Install A Perimeter

This process is optional, and you can choose to avoid it, and it won’t cause any problems in your shed foundation. However, it’ll help you achieve a neat finishing.

  1. Begin the first course by cutting a 4by6 inches length and laying it in place; ensure it’s firmly installed on all edges. Join all four rows of the 4by6 with screws, and use a measuring tape to measure across the corners and square the frame.

  2. Drill holes for pins, and make sure to place two pins approximately 4″ away from there. Double-check to ensure that the 4by6 frame is not on uneven ground, and make the needed adjustments.

  3. For those who’ll love to get creative and use the 4by6 perimeter as a retaining wall, add extra courses until the wall is high enough. Cover up the outside edges around the 4by6 frame with soil.

Fill In The Shed Base

After you have overcome the hurdle of uneven ground and a level shed floor, it’s time to choose the type of shed base you’ll love.

You can opt for a gravel pad by stacking up the hole with about 4″ of pea gravel, but you’ll need a plank to make it smooth and a level for creating an even surface. Pea gravel is a bit expensive, that’s majorly because you’ll need a large amount.

However, if you want to purchase pea gravel in bulk, you might be able to get it at a cheaper rate. Check out the local stores around you or even retailers online, and you might just save yourself a few bucks.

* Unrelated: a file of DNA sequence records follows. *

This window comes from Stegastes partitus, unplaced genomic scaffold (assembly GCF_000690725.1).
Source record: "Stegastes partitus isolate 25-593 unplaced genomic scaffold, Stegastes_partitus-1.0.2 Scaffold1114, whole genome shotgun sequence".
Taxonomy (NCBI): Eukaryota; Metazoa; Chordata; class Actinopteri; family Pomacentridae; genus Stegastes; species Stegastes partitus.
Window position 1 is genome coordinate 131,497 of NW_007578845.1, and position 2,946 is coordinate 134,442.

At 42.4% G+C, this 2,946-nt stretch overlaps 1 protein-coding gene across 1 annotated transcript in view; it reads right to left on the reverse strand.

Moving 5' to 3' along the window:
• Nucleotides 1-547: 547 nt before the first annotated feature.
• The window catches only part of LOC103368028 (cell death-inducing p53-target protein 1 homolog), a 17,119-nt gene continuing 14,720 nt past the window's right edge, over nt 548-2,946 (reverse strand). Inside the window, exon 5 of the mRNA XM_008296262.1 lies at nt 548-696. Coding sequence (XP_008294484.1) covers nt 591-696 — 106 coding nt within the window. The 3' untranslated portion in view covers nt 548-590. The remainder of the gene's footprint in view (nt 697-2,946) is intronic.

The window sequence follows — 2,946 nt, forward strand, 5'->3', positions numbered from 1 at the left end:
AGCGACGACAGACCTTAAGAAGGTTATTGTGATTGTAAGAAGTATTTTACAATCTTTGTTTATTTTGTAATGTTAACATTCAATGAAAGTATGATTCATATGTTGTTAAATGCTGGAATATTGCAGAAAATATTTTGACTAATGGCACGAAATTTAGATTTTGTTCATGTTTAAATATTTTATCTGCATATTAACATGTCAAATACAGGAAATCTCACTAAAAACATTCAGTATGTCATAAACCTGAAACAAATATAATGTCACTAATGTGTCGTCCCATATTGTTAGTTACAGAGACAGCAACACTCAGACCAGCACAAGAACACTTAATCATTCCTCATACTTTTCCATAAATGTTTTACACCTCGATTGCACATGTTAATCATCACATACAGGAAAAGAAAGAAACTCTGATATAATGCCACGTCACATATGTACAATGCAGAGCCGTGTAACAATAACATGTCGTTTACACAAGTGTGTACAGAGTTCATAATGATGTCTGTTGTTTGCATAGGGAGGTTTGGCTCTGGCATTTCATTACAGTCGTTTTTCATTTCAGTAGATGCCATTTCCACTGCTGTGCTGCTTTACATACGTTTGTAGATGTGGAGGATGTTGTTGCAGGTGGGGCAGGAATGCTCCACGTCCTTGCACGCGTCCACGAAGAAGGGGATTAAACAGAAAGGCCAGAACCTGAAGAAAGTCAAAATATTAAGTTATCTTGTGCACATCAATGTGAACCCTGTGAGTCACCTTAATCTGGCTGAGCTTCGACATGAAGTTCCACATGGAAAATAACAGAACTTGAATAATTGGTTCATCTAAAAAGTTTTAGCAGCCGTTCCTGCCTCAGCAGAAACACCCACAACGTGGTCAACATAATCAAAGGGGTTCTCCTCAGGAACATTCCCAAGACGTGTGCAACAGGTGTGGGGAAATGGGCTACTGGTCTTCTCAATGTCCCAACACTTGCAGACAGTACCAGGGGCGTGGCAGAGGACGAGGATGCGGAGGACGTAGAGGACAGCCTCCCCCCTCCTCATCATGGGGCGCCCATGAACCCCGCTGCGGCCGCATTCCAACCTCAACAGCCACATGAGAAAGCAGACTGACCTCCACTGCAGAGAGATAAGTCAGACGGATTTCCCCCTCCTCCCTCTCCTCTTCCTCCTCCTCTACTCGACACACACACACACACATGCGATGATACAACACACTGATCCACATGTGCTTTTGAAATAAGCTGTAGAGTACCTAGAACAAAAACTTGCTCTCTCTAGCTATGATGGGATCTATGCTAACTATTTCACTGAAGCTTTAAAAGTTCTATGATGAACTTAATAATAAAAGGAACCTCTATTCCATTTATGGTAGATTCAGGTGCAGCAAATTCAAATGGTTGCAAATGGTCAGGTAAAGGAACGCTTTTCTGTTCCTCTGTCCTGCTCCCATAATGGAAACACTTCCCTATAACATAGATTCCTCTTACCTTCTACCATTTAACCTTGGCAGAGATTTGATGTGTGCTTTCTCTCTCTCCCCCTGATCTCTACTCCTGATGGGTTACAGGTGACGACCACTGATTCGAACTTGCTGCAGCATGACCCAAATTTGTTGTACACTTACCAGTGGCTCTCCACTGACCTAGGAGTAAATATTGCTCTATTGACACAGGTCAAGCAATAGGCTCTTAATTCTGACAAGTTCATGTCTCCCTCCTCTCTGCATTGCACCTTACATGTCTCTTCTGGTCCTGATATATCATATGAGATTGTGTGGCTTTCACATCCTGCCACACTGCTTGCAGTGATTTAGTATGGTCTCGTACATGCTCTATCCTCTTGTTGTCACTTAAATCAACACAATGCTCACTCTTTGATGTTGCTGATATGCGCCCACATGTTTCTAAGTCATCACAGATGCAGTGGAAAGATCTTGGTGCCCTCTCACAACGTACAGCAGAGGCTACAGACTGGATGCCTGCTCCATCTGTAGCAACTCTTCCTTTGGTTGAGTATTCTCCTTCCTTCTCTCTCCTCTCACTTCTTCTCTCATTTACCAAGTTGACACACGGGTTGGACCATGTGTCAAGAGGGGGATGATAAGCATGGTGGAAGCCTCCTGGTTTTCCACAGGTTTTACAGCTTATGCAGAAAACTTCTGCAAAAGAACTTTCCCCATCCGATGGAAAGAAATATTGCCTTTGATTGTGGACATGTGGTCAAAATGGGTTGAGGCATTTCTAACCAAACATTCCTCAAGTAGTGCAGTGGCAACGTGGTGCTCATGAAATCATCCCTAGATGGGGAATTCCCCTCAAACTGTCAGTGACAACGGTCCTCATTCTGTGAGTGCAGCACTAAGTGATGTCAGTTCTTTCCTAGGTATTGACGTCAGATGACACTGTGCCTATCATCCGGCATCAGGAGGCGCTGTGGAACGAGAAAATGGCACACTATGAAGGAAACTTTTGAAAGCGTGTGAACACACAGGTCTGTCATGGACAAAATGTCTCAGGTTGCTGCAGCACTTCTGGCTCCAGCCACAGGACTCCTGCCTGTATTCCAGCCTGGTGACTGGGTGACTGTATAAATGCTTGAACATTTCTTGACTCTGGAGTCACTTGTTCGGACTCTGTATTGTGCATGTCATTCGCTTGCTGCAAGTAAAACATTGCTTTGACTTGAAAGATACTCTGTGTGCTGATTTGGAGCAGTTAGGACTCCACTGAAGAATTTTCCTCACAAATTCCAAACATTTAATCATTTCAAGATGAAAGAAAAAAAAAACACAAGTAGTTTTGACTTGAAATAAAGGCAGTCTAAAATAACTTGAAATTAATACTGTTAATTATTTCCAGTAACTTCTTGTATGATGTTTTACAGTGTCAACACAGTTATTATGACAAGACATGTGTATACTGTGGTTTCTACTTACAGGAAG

Some homeowners prefer to lay landscape fabric before pouring the pea gravel into the hole. This is to prevent weeds from growing into the shed and help hold the overall foundation firmly by creating a layer between the gravel and dirt. We recommend this step, but it’s not typically required, so the choice is yours.

Alternatively, you can use a concrete pad, but it’s a more expensive option.


Generally, level ground is the first move to having a long-lasting shed floor. It doesn’t matter what location or position you place your shed; if the shed base isn’t fixed on an even floor, then be sure to have it fixed again.

Most homeowners already have a flat surface in their backyard, so it’s even a lot easier to develop a shed with a complete guide on how to level ground for a shed.